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State employees' home addresses not public, high court says

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NEWS MEDIA UPDATE   ·   OHIO   ·   Freedom of Information   ·   Sep. 10, 2005

NEWS MEDIA UPDATE   ·   OHIO   ·   Freedom of Information   ·   Sep. 10, 2005


State employees’ home addresses not public, high court says

  • The state Supreme Court ruled that home addresses of state employees are not records as defined by the state’s open records law.

Sep. 10, 2005  ·   Home addresses of Ohio state employees are not subject to disclosure under the state’s open records law, the Ohio Supreme Court ruled Wednesday, overturning two lower court decisions.

The court determined that the addresses, sought by The Columbus Dispatch in 2003 after the state ended a 10-year practice of disclosing the information yearly, are intended for internal use and do not meet the definition of an open record under the state’s Public Records Act.

The Department of Administrative Services released the addresses each year from 1992 to 2002 as part of a larger record of state employees’ position and salary information, fulfilling requests by The Dispatch, which used them for specific stories and general reference on an intra-office database. When the state refused to release the payroll information containing addresses in 2003, the newspaper sued.

“It was fully understood by the state of Ohio that the information annually released to The Columbus Dispatch included addresses,” said Marion H. Little Jr., an attorney for the newspaper. “The state of Ohio believed they were public records, too. During the course of litigation, the state actually gave us most of the addresses.”

One definition of a record under Ohio law is information that serves a function in a department’s operations. However, despite sworn testimony by the Department of Administrative Services that the addresses are used as part of its operations, the court held that the addresses are not “records” and therefore not public. “At best, home addresses represent contact information used as a matter of administrative convenience,” wrote Justice Alice Robie Resnick for the unanimous court.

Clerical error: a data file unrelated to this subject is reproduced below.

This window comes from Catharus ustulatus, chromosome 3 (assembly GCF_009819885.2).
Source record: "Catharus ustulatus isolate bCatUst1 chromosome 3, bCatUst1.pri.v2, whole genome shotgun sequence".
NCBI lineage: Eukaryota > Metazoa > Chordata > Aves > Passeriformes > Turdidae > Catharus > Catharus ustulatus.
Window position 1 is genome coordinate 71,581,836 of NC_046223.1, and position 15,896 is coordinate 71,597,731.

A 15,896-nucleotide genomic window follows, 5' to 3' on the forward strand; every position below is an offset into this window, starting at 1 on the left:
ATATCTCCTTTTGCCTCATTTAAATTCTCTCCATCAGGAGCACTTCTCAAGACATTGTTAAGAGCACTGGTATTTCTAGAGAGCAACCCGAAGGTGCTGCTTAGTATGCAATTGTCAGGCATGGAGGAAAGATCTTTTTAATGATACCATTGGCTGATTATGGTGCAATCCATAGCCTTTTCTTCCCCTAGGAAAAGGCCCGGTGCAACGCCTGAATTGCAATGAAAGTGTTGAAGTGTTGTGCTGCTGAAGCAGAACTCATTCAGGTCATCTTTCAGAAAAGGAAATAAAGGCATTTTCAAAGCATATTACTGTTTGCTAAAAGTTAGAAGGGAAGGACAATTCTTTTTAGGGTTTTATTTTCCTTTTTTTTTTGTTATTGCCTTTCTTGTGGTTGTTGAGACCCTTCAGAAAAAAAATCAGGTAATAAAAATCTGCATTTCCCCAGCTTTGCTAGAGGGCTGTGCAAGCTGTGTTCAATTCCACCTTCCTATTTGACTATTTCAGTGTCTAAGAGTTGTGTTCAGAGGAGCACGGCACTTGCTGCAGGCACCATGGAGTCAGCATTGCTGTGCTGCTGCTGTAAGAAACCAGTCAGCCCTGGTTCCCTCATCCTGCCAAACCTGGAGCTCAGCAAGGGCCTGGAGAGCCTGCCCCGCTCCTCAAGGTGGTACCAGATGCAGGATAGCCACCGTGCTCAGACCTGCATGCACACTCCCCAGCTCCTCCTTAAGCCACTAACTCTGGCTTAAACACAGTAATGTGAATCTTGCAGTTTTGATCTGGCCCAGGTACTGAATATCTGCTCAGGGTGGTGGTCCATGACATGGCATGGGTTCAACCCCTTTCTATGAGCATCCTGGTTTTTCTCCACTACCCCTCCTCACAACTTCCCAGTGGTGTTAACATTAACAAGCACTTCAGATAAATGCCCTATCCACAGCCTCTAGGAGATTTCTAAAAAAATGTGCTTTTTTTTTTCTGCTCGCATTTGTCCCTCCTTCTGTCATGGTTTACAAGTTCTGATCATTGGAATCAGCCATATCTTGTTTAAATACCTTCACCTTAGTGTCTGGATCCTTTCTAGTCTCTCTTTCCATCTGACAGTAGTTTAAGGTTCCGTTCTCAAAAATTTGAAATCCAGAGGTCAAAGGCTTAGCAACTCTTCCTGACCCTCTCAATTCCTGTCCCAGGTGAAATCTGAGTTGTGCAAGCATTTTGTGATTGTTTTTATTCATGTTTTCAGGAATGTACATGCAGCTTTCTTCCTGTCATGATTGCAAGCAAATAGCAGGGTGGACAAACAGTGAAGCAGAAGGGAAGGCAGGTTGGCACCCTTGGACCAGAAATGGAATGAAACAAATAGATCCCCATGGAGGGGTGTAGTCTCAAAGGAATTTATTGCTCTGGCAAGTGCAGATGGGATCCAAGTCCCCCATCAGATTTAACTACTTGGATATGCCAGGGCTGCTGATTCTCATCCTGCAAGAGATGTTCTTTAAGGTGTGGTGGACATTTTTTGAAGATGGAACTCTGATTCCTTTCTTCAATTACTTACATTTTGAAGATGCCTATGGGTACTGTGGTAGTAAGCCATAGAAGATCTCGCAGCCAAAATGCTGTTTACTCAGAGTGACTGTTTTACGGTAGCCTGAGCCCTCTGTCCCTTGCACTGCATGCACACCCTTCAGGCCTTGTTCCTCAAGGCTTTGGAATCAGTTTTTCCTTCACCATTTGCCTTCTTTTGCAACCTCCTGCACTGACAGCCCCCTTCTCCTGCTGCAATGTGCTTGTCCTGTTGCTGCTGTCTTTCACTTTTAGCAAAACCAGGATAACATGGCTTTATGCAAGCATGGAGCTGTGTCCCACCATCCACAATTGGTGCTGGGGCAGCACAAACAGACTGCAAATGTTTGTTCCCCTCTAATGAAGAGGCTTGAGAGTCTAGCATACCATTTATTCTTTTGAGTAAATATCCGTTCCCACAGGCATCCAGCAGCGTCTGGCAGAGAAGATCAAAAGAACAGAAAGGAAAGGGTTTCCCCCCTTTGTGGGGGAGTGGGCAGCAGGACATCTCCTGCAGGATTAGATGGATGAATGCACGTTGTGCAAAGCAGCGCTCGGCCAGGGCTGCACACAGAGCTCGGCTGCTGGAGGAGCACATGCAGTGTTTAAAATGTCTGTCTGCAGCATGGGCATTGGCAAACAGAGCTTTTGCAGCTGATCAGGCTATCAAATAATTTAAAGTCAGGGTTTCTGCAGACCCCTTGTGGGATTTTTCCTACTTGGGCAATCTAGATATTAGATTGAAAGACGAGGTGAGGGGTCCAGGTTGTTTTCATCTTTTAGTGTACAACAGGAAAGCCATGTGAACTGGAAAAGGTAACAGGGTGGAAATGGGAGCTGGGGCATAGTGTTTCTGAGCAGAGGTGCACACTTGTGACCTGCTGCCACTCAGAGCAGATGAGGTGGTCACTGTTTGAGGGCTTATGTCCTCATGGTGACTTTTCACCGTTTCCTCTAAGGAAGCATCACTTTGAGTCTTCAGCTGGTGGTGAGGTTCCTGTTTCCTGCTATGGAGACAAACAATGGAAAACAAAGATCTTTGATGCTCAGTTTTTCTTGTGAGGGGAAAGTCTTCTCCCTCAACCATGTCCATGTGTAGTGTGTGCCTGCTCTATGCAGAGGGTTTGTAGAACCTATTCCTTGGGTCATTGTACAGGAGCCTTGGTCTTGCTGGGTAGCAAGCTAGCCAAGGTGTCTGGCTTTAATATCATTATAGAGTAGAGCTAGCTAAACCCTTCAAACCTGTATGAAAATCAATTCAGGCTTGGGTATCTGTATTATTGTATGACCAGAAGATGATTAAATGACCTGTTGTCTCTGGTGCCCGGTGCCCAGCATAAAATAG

Little called the decision “implausible,” given the department’s sworn testimony.

In the future, the newspaper will presumably not see the addresses on reports from the state. Alan W. Johnson, the Dispatch‘s public affairs reporter who had previously requested and received the information for several years before this suit, noted that the curtailing of information began after national security came to the forefront following the attacks of Sept. 11, 2001.

“I can probably find other ways to get the information if I have to, but it makes my job more difficult in the short run,” he said, citing a recent instance where a state employee facing off-the-job allegations couldn’t be reached for comment because the newspaper did not have his home contact information. “The larger concern is the rollback of information from the state.”

Despite its ruling, the court stressed the limitation of its decision, stating that Ohio courts must continue to construe the Public Records Act liberally, favoring access and disclosure for public records.

(State ex rel. Dispatch Printing Co. v. Johnson, Media counsel: John W. Zeiger and Marion H. Little, Columbus, Ohio)CZ


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